Garlauskas and others also saw the contentious issue of burden-sharing “to be a lot less acrimonious” when it comes to NATO allies spending 2 percent of gross domestic product on security and Japan and South Korea quintupling their contribution to pay for American forces in their countries.

“I would be relieved if I were in their shoes,” he said about Tokyo and Seoul on dealing with Washington after January. Starling added that a Biden administration would also have a broader definition of burden-sharing than Trump’s.

On North Korea’s nuclear program, Garlauskas said a Biden approach would be “more realistic about what can really be accomplished in a single presidential term.”

For Europe, Starling and Leah Scheunemann, who also specializes in European security affairs, foresee the new administration acting quickly to set up an early NATO meeting to reassure allies on collective defense and Washington’s Commitment to Article 5, a section of the treaty that calls for standing by members if they are attacked.

Starling and others saw a President Joe Biden selecting Michelle Flournoy, under secretary of defense for policy during the Obama administration, for the top Pentagon post. Pavel described her “as an extreme consensus builder.”

As for Biden’s pick for Secretary of State, if it is former National Security Advisor Susan Rice, the nomination could face a fight in the Senate, which is expected to remain in Republican control, during the confirmation process.

A meeting with nations in Europe and the Indo-Pacific that share the goal of countering China’s aggressive behavior economically, diplomatically and militarily is also expected relatively quickly. Kroenig said such a “summit of democracies” would put us on a much stronger base” in dealing with Beijing.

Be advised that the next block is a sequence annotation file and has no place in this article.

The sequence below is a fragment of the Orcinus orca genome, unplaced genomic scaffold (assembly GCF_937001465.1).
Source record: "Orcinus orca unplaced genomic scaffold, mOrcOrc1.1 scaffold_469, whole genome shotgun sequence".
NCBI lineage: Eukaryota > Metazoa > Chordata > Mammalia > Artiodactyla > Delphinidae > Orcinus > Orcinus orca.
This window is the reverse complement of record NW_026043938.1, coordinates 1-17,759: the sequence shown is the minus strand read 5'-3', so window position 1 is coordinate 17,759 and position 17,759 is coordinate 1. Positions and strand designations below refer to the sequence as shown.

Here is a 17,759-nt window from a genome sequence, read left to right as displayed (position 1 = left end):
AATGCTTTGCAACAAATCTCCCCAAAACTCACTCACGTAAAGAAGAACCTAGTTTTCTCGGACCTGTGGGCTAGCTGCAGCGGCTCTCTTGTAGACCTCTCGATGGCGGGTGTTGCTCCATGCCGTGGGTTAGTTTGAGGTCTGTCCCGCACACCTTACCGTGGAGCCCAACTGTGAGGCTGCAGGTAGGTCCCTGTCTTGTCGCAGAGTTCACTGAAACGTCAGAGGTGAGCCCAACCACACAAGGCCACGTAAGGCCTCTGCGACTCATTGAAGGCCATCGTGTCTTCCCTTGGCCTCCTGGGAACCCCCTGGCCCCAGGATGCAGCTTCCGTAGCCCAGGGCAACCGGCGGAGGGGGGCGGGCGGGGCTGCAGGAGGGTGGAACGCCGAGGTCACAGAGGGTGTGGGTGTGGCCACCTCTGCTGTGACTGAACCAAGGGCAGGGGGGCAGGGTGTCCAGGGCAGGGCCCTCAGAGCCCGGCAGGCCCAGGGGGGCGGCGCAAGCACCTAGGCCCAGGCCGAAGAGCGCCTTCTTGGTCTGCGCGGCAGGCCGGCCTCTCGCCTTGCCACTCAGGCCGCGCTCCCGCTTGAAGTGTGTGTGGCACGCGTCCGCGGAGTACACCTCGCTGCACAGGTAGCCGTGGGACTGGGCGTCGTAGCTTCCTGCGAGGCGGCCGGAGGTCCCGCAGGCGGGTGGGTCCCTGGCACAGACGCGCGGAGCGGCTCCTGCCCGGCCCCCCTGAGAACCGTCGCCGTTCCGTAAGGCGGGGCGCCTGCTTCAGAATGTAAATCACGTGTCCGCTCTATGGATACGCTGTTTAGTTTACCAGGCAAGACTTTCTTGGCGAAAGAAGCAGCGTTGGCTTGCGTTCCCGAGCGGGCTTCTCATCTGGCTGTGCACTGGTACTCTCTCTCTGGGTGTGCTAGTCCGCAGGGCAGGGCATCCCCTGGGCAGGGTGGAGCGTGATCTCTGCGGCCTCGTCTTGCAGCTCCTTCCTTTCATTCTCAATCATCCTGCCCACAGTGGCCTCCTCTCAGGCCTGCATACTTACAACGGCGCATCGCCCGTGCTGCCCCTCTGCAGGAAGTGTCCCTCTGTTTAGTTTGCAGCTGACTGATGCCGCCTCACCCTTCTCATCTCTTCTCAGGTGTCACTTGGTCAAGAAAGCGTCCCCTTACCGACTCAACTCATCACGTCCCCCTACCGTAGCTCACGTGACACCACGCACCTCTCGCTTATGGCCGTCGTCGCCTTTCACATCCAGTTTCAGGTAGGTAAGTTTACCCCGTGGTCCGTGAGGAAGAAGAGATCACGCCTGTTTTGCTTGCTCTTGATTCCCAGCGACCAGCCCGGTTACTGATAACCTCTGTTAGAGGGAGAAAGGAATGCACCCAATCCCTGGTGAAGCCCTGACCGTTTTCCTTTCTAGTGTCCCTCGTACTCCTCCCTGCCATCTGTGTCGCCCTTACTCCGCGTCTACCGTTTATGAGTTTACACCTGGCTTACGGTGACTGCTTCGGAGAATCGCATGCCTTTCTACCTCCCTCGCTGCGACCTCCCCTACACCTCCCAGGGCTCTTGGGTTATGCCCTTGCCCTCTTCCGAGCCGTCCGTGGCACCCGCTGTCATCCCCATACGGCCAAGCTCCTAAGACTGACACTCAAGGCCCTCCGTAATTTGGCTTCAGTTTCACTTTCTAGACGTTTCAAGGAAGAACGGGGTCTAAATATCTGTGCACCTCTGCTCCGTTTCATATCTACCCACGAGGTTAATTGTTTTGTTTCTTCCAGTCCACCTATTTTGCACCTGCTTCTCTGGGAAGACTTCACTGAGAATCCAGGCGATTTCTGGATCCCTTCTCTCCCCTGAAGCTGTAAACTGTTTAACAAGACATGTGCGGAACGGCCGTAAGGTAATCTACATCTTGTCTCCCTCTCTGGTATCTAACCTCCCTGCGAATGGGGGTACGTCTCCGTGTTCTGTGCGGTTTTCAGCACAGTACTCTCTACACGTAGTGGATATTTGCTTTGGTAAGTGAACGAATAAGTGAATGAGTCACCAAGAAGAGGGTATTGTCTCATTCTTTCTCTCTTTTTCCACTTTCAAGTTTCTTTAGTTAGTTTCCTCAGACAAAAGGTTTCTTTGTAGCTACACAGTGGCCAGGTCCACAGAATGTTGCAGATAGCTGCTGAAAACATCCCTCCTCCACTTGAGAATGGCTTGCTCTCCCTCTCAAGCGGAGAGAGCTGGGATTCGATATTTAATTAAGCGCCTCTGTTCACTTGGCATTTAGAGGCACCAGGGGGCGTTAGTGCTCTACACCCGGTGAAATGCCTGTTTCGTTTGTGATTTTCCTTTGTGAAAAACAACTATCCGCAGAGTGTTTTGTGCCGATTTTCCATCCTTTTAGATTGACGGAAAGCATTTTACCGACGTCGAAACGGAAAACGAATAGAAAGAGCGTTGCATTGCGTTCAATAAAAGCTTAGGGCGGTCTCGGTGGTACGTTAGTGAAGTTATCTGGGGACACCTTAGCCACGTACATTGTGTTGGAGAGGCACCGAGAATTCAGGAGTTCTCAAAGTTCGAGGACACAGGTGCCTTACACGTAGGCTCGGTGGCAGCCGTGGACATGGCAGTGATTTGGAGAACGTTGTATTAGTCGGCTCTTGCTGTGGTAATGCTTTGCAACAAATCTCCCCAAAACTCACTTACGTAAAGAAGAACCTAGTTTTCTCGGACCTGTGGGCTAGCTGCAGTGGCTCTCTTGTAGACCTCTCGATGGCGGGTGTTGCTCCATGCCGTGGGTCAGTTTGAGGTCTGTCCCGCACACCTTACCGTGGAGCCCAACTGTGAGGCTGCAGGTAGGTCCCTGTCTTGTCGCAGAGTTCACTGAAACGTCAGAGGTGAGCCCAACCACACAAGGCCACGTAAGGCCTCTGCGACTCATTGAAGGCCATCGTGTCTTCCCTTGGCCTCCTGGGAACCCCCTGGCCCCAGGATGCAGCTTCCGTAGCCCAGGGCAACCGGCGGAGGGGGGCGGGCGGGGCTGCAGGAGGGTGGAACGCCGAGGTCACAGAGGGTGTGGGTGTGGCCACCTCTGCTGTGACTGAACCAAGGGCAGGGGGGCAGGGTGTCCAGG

While the Trump administration recently tried to extend the Strategic Arms Limitation treaty with Russia and bring China into the negotiations, Kroenig expected the Biden team to extend the terms for another five years. It is due to expire Feb. 4.

China was not part of the original treaty and would not be included in an extension without negotiations. The treaty also did not cover newer versions of nuclear weapons and delivery systems that Russia has fielded. These systems and weapons would only be covered with new negotiations.

On Iran’s nuclear program, Fontenrose said there’s “cognitive dissonance” between Tehran and Washington over the United States re-joining the original agreement and what Iran would do if it did.

“Iran would expect concessions,” in the form of sanctions easing, not discussing its missile programs and support for proxies like Hezbollah, while “Biden is not prepared to give concessions right out of the gate” in rejoining the agreement.

Taiwan can expect Washington “to move goal posts a bit” as the Biden administration “returns to a more traditional policy” of dealing with Taipei and Beijing, Garlauskas said. The Trump administration had authorized arms sales to Taiwan to bolster its defenses and show its support for Taipei in a potential armed confrontation with Beijing.

Scheunemann said reestablishing U.S. 2nd Fleet, which is critical to North Atlantic NATO defenses and operations, is among the accomplishments of the Trump administration.